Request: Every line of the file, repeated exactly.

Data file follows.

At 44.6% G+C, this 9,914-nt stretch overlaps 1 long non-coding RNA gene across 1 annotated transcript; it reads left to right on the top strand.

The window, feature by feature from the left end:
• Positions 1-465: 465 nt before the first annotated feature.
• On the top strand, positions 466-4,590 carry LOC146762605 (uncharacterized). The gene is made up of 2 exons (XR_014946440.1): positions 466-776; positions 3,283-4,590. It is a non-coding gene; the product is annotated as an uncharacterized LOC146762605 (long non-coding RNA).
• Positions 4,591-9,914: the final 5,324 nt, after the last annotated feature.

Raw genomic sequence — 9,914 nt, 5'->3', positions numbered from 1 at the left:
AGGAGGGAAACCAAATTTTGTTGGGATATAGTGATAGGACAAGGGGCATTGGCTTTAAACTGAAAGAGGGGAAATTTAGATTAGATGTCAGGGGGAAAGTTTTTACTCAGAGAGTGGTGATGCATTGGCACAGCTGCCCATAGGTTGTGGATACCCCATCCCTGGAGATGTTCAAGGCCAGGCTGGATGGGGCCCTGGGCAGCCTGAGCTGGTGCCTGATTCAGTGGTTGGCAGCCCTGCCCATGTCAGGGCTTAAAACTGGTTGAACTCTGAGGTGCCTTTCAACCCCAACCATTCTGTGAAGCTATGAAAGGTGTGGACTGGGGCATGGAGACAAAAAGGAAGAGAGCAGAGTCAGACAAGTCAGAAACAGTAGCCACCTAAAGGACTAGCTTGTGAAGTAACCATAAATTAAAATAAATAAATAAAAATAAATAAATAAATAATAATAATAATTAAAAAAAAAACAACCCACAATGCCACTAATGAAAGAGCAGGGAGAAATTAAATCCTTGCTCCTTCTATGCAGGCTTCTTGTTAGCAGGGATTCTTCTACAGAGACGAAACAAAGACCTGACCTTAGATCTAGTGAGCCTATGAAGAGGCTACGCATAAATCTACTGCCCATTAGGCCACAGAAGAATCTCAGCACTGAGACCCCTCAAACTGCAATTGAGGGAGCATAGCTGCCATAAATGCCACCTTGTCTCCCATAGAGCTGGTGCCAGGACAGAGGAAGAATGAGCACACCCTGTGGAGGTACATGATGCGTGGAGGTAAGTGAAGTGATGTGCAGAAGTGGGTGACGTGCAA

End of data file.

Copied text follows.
At 44.6% G+C, this 9,914-nt stretch overlaps 1 long non-coding RNA gene across 1 annotated transcript; it reads left to right on the top strand.

The window, feature by feature from the left end:
• Positions 1-465: 465 nt before the first annotated feature.
• On the top strand, positions 466-4,590 carry LOC146762605 (uncharacterized). The gene is made up of 2 exons (XR_014946440.1): positions 466-776; positions 3,283-4,590. It is a non-coding gene; the product is annotated as an uncharacterized LOC146762605 (long non-coding RNA).
• Positions 4,591-9,914: the final 5,324 nt, after the last annotated feature.

Raw genomic sequence — 9,914 nt, 5'->3', positions numbered from 1 at the left:
AGGAGGGAAACCAAATTTTGTTGGGATATAGTGATAGGACAAGGGGCATTGGCTTTAAACTGAAAGAGGGGAAATTTAGATTAGATGTCAGGGGGAAAGTTTTTACTCAGAGAGTGGTGATGCATTGGCACAGCTGCCCATAGGTTGTGGATACCCCATCCCTGGAGATGTTCAAGGCCAGGCTGGATGGGGCCCTGGGCAGCCTGAGCTGGTGCCTGATTCAGTGGTTGGCAGCCCTGCCCATGTCAGGGCTTAAAACTGGTTGAACTCTGAGGTGCCTTTCAACCCCAACCATTCTGTGAAGCTATGAAAGGTGTGGACTGGGGCATGGAGACAAAAAGGAAGAGAGCAGAGTCAGACAAGTCAGAAACAGTAGCCACCTAAAGGACTAGCTTGTGAAGTAACCATAAATTAAAATAAATAAATAAAAATAAATAAATAAATAATAATAATAATTAAAAAAAAAACAACCCACAATGCCACTAATGAAAGAGCAGGGAGAAATTAAATCCTTGCTCCTTCTATGCAGGCTTCTTGTTAGCAGGGATTCTTCTACAGAGACGAAACAAAGACCTGACCTTAGATCTAGTGAGCCTATGAAGAGGCTACGCATAAATCTACTGCCCATTAGGCCACAGAAGAATCTCAGCACTGAGACCCCTCAAACTGCAATTGAGGGAGCATAGCTGCCATAAATGCCACCTTGTCTCCCATAGAGCTGGTGCCAGGACAGAGGAAGAATGAGCACACCCTGTGGAGGTACATGATGCGTGGAGGTAAGTGAAGTGATGTGCAGAAGTGGGTGACGTGCAA